It’s winter. For many readers the time is coming when machinery will be rolling again, and chances are you’ve been spending quality time looking at those colorful yield maps. Those maps are great for evaluating hybrids and varieties, improving crop performance, and developing planting or spraying prescriptions. But are you leaving money on the table?
With the telematics information new systems are gathering today, it’s time to look at some other charts: the use charts for individual machines. Exploring these data can offer you insight not only into how employees are using machines, but can also make you a better operator. Here are some top areas to review for that machine data.
Work time. Every second a machine is powered up, there’s a bit of data collected. This is deeper information that can offer insight on machine use. Work time is a critical measure, and telematics information is point blank just going to surprise you. Machines aren’t fully at work 100% of the time, but the information provided can help you better understand what is going on.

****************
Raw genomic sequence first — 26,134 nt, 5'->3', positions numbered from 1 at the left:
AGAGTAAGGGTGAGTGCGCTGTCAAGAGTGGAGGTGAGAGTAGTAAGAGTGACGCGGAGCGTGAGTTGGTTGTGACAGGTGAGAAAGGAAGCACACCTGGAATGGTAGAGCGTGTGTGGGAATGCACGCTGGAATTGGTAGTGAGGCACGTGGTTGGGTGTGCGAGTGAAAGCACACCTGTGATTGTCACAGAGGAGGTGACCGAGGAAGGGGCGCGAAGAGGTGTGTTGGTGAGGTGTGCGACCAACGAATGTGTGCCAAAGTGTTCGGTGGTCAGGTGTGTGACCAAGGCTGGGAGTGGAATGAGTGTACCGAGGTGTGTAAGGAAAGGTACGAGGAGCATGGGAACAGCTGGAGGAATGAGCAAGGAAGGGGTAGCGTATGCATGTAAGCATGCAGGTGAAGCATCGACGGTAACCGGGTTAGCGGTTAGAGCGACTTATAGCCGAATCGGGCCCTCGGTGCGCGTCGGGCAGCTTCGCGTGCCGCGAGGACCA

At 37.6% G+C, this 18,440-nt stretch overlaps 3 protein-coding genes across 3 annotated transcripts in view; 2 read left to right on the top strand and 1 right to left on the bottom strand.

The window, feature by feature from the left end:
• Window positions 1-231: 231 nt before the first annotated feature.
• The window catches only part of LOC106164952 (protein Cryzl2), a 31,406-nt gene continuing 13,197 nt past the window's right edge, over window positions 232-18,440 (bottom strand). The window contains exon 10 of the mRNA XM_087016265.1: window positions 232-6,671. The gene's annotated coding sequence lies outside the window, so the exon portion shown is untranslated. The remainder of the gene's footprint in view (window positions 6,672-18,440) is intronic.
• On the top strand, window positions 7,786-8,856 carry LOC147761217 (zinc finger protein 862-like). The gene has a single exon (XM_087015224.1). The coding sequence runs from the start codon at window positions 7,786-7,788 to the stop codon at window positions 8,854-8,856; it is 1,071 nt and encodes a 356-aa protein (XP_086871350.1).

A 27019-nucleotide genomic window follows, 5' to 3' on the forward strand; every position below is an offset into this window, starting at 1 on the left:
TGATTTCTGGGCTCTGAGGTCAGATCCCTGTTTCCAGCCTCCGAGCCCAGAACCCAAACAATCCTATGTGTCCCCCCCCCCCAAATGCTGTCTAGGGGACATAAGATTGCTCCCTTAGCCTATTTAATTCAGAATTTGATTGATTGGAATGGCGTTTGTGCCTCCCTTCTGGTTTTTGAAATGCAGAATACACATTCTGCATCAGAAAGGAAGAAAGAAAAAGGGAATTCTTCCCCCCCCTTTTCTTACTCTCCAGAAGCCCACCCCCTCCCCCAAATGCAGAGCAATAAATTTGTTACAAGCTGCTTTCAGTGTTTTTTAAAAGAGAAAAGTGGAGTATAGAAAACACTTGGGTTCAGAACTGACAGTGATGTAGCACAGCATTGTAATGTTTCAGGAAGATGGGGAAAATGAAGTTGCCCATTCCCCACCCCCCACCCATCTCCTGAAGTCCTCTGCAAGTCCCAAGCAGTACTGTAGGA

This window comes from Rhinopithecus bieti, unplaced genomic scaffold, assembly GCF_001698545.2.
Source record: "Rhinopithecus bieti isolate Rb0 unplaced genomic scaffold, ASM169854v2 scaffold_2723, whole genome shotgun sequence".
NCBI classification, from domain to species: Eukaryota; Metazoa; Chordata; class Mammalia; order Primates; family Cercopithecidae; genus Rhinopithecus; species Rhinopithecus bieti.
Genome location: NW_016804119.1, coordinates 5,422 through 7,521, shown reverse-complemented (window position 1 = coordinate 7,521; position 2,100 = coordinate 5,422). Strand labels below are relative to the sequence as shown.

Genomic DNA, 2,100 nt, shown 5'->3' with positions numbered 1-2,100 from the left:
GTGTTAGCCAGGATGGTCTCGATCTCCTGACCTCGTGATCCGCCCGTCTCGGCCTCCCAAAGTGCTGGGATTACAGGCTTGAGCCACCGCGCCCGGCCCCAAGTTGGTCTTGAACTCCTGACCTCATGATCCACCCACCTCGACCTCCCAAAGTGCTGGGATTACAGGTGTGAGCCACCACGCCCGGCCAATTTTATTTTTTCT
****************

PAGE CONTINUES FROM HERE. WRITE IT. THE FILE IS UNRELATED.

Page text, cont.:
For example, if you have a machine at work for 40% of the time, but 20% of the time it’s roading from farm to farm, it may require determining a little logistics. The answer is a personal choice; perhaps all that road time is no problem.
Evaluating working machine performance. At what rpm is that machine running? This can be both fun, and perhaps frustrating. If you have two identical tractors, but one uses more fuel, this telematics information can help you determine the cause of the discrepancy. It might be that one operator is unaware of the ability to get the same work out of a machine at a lower rpm thanks to transmission and engine interfaces; that’s an issue. With machine data, small changes can sometimes make a big difference.
Idle time. This is related to work time, but how long is that engine running with no work being done? Is the cart-tractor driver idling and listening to tunes? Remember, every operating hour for that machine has a cost. It’s just something to consider. Idle time can be a big cost.
Coverage map analysis. This isn’t so much machine data as tracking information. One thing many users of this tech are finding is that they’re making too many passes over the same area, which can lead to compaction issues. You have a sense of where you’ve been, but with this tech you can “know” where you’ve been.
Improving machinery management on a day-to-day basis can make your farm more efficient, and even lower the operating hours on equipment — and that’s savings you can bank on.
Decision Time: Technology is independently produced by Penton Agriculture and brought to you through the support of Case IH.